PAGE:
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Armenian president resigns citing insufficient constitutional authorization

Armenia's President Armen Sarkissian speaks during the UN Climate Change Conference (COP26) in Glasgow, Scotland, November 2, 2021. (File photo by Reuters)

Armenian President Armen Sarkissian has announced his resignation, citing insufficient constitutional powers to influence events during times of national crisis.

In a statement published on his official website, Sarkissian said he believes the constitution does not give him the “necessary tools to influence the important processes of foreign and domestic policy in difficult times for the people and the country,” without directly referring to any particular events.

"This is not an emotionally-driven decision and it comes from a specific logic," Sarkissian said, adding that he has decided to step down from his post after thinking about it for a long time and working actively for about four years.

"The question may arise as to why the president failed to influence the political events that led us to the current national crisis. The reason is obvious again - the lack of appropriate tools ... - the Constitution. The roots of some of our potential problems are hidden in the current Basic Law."

He further expressed hope that “eventually the constitutional changes will be implemented and the next president and presidential administration will be able to operate in a more balanced environment.”

Sarkissian was elected president in 2018. His term was set to end in 2025. His role is largely ceremonial and the executive power rests primarily with Prime Minister Nikol Pashinyan.

Sarkissian was at the center of a domestic political crisis last year that erupted in the wake of a war between Armenia and its long-standing rival Azerbaijan for control of the disputed region of Nagorno-Karabakh. The six-week conflict, which claimed more than 6,500 lives on both sides, ended in November 2020 with a Russian-brokered deal that left Azerbaijan largely in control of the territory.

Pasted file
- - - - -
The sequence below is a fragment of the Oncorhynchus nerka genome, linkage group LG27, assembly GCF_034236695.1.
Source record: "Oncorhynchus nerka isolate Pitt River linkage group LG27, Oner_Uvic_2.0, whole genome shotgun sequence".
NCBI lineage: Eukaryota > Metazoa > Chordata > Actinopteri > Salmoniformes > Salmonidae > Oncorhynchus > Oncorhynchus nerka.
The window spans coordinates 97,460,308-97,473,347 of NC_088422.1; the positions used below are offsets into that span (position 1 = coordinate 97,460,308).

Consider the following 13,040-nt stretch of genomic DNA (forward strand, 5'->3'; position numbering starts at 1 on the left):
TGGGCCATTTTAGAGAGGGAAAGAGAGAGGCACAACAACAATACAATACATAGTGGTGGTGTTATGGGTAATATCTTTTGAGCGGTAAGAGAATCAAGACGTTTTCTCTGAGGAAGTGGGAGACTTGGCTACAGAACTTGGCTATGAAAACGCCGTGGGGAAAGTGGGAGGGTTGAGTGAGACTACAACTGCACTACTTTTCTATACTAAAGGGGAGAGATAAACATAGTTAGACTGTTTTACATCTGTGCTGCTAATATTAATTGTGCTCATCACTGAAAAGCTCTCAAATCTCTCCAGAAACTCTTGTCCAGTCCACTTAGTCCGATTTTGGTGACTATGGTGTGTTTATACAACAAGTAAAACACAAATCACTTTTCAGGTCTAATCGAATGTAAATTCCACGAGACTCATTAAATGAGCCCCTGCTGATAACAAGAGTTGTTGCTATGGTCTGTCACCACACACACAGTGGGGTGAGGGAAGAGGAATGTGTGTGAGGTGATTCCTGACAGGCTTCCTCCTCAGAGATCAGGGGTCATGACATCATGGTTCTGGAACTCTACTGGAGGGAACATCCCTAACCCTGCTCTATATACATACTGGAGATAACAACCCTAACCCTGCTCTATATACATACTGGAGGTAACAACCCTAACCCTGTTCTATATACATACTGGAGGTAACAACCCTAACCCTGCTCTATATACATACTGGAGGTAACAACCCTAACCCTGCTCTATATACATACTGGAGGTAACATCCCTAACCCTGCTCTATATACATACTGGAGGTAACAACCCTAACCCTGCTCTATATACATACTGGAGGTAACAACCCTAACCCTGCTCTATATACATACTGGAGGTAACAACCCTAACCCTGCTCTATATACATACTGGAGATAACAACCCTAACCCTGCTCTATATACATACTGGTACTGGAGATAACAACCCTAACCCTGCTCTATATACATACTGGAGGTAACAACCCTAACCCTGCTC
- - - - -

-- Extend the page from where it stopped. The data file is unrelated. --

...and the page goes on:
The Pashinyan administration has been under fire since it signed the ceasefire agreement with Azerbaijan. Under the agreement, Yerevan ceded to Baku parts of the disputed enclave and seven adjacent districts of Azerbaijan, which have been controlled by Armenian separatists since the 1990s.

The decision sparked fury in Armenia, where demonstrators stormed and ransacked government buildings and briefly took control of Pashinyan’s residence while he went into hiding. Pashinyan said he had no choice but to sign the agreement to prevent what he called “total collapse.”

Nagorno-Karabakh is internationally recognized as part of Azerbaijan but has been populated by ethnic Armenians.

Armenia seceded from the Soviet Union in 1991 but remains dependent on Russia for aid and investment. Many Armenians accuse the government of corruption and mishandling an economy that has struggled to overcome the legacy of central planning.

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